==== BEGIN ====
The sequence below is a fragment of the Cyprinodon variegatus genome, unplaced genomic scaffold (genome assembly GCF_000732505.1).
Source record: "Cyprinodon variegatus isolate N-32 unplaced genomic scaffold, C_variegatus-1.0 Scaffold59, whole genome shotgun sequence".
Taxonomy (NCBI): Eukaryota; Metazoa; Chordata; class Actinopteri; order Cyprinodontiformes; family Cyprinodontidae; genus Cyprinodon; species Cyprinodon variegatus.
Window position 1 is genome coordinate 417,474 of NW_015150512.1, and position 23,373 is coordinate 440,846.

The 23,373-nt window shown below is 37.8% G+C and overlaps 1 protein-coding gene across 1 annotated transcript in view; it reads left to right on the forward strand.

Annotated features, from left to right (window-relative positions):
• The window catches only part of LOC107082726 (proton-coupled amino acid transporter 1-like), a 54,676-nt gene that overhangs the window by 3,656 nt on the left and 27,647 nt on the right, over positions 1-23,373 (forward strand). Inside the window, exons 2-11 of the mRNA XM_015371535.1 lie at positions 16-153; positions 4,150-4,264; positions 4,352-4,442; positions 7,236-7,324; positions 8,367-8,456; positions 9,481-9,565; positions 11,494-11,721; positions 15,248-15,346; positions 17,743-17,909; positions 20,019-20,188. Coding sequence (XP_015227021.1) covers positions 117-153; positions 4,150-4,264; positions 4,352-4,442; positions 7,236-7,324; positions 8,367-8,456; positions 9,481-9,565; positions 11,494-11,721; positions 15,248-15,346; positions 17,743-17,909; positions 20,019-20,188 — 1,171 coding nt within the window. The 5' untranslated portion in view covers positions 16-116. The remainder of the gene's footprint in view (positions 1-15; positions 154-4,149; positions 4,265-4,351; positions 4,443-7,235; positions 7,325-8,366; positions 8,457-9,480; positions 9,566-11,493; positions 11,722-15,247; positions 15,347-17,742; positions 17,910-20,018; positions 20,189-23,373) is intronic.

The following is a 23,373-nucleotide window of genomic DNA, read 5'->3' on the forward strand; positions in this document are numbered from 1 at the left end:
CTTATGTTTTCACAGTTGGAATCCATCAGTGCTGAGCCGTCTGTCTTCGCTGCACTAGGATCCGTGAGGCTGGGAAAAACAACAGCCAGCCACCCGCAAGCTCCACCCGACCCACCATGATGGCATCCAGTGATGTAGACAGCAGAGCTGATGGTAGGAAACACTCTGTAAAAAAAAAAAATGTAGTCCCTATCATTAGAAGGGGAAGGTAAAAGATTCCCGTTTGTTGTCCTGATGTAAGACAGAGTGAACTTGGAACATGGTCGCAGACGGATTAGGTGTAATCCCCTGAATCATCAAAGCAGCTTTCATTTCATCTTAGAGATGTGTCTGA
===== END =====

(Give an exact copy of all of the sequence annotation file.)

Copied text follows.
The sequence below is a fragment of the Cyprinodon variegatus genome, unplaced genomic scaffold (genome assembly GCF_000732505.1).
Source record: "Cyprinodon variegatus isolate N-32 unplaced genomic scaffold, C_variegatus-1.0 Scaffold59, whole genome shotgun sequence".
Taxonomy (NCBI): Eukaryota; Metazoa; Chordata; class Actinopteri; order Cyprinodontiformes; family Cyprinodontidae; genus Cyprinodon; species Cyprinodon variegatus.
Window position 1 is genome coordinate 417,474 of NW_015150512.1, and position 23,373 is coordinate 440,846.

The 23,373-nt window shown below is 37.8% G+C and overlaps 1 protein-coding gene across 1 annotated transcript in view; it reads left to right on the forward strand.

Annotated features, from left to right (window-relative positions):
• The window catches only part of LOC107082726 (proton-coupled amino acid transporter 1-like), a 54,676-nt gene that overhangs the window by 3,656 nt on the left and 27,647 nt on the right, over positions 1-23,373 (forward strand). Inside the window, exons 2-11 of the mRNA XM_015371535.1 lie at positions 16-153; positions 4,150-4,264; positions 4,352-4,442; positions 7,236-7,324; positions 8,367-8,456; positions 9,481-9,565; positions 11,494-11,721; positions 15,248-15,346; positions 17,743-17,909; positions 20,019-20,188. Coding sequence (XP_015227021.1) covers positions 117-153; positions 4,150-4,264; positions 4,352-4,442; positions 7,236-7,324; positions 8,367-8,456; positions 9,481-9,565; positions 11,494-11,721; positions 15,248-15,346; positions 17,743-17,909; positions 20,019-20,188 — 1,171 coding nt within the window. The 5' untranslated portion in view covers positions 16-116. The remainder of the gene's footprint in view (positions 1-15; positions 154-4,149; positions 4,265-4,351; positions 4,443-7,235; positions 7,325-8,366; positions 8,457-9,480; positions 9,566-11,493; positions 11,722-15,247; positions 15,347-17,742; positions 17,910-20,018; positions 20,189-23,373) is intronic.

The following is a 23,373-nucleotide window of genomic DNA, read 5'->3' on the forward strand; positions in this document are numbered from 1 at the left end:
CTTATGTTTTCACAGTTGGAATCCATCAGTGCTGAGCCGTCTGTCTTCGCTGCACTAGGATCCGTGAGGCTGGGAAAAACAACAGCCAGCCACCCGCAAGCTCCACCCGACCCACCATGATGGCATCCAGTGATGTAGACAGCAGAGCTGATGGTAGGAAACACTCTGTAAAAAAAAAAAATGTAGTCCCTATCATTAGAAGGGGAAGGTAAAAGATTCCCGTTTGTTGTCCTGATGTAAGACAGAGTGAACTTGGAACATGGTCGCAGACGGATTAGGTGTAATCCCCTGAATCATCAAAGCAGCTTTCATTTCATCTTAGAGATGTGTCTGA